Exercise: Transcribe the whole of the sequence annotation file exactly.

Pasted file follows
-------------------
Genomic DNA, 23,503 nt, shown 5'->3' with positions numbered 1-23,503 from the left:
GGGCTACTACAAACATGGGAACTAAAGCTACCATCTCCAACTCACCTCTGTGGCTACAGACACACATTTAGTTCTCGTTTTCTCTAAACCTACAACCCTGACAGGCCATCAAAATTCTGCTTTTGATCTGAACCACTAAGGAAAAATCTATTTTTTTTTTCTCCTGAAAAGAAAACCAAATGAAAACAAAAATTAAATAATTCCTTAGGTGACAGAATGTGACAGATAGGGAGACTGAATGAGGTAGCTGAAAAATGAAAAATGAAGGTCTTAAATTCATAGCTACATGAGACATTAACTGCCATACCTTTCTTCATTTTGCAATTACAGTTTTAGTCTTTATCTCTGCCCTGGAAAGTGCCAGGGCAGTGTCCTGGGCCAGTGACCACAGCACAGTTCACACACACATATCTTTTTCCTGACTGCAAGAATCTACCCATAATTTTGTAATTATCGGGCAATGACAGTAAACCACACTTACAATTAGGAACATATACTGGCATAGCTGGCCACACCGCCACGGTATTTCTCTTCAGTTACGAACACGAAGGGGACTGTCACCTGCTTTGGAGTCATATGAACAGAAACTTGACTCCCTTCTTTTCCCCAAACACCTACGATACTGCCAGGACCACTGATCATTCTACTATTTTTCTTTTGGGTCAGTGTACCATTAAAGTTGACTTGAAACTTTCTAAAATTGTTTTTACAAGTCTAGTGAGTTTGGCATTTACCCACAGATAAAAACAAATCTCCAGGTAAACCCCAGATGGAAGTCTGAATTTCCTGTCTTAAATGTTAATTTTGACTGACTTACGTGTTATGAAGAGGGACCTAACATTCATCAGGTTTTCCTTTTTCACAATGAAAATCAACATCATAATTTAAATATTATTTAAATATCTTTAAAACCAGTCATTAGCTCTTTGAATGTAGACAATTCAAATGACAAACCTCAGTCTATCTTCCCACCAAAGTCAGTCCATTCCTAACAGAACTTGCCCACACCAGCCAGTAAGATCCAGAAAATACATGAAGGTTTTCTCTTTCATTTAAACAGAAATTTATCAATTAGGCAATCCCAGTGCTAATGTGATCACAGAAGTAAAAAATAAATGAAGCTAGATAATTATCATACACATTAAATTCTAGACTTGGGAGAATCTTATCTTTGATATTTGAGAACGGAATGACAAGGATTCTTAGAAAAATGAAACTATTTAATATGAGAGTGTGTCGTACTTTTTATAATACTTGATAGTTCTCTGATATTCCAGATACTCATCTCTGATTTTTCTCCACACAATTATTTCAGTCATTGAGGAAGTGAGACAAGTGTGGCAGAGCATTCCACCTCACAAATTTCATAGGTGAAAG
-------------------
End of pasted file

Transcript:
Genomic DNA, 23,503 nt, shown 5'->3' with positions numbered 1-23,503 from the left:
GGGCTACTACAAACATGGGAACTAAAGCTACCATCTCCAACTCACCTCTGTGGCTACAGACACACATTTAGTTCTCGTTTTCTCTAAACCTACAACCCTGACAGGCCATCAAAATTCTGCTTTTGATCTGAACCACTAAGGAAAAATCTATTTTTTTTTTCTCCTGAAAAGAAAACCAAATGAAAACAAAAATTAAATAATTCCTTAGGTGACAGAATGTGACAGATAGGGAGACTGAATGAGGTAGCTGAAAAATGAAAAATGAAGGTCTTAAATTCATAGCTACATGAGACATTAACTGCCATACCTTTCTTCATTTTGCAATTACAGTTTTAGTCTTTATCTCTGCCCTGGAAAGTGCCAGGGCAGTGTCCTGGGCCAGTGACCACAGCACAGTTCACACACACATATCTTTTTCCTGACTGCAAGAATCTACCCATAATTTTGTAATTATCGGGCAATGACAGTAAACCACACTTACAATTAGGAACATATACTGGCATAGCTGGCCACACCGCCACGGTATTTCTCTTCAGTTACGAACACGAAGGGGACTGTCACCTGCTTTGGAGTCATATGAACAGAAACTTGACTCCCTTCTTTTCCCCAAACACCTACGATACTGCCAGGACCACTGATCATTCTACTATTTTTCTTTTGGGTCAGTGTACCATTAAAGTTGACTTGAAACTTTCTAAAATTGTTTTTACAAGTCTAGTGAGTTTGGCATTTACCCACAGATAAAAACAAATCTCCAGGTAAACCCCAGATGGAAGTCTGAATTTCCTGTCTTAAATGTTAATTTTGACTGACTTACGTGTTATGAAGAGGGACCTAACATTCATCAGGTTTTCCTTTTTCACAATGAAAATCAACATCATAATTTAAATATTATTTAAATATCTTTAAAACCAGTCATTAGCTCTTTGAATGTAGACAATTCAAATGACAAACCTCAGTCTATCTTCCCACCAAAGTCAGTCCATTCCTAACAGAACTTGCCCACACCAGCCAGTAAGATCCAGAAAATACATGAAGGTTTTCTCTTTCATTTAAACAGAAATTTATCAATTAGGCAATCCCAGTGCTAATGTGATCACAGAAGTAAAAAATAAATGAAGCTAGATAATTATCATACACATTAAATTCTAGACTTGGGAGAATCTTATCTTTGATATTTGAGAACGGAATGACAAGGATTCTTAGAAAAATGAAACTATTTAATATGAGAGTGTGTCGTACTTTTTATAATACTTGATAGTTCTCTGATATTCCAGATACTCATCTCTGATTTTTCTCCACACAATTATTTCAGTCATTGAGGAAGTGAGACAAGTGTGGCAGAGCATTCCACCTCACAAATTTCATAGGTGAAAG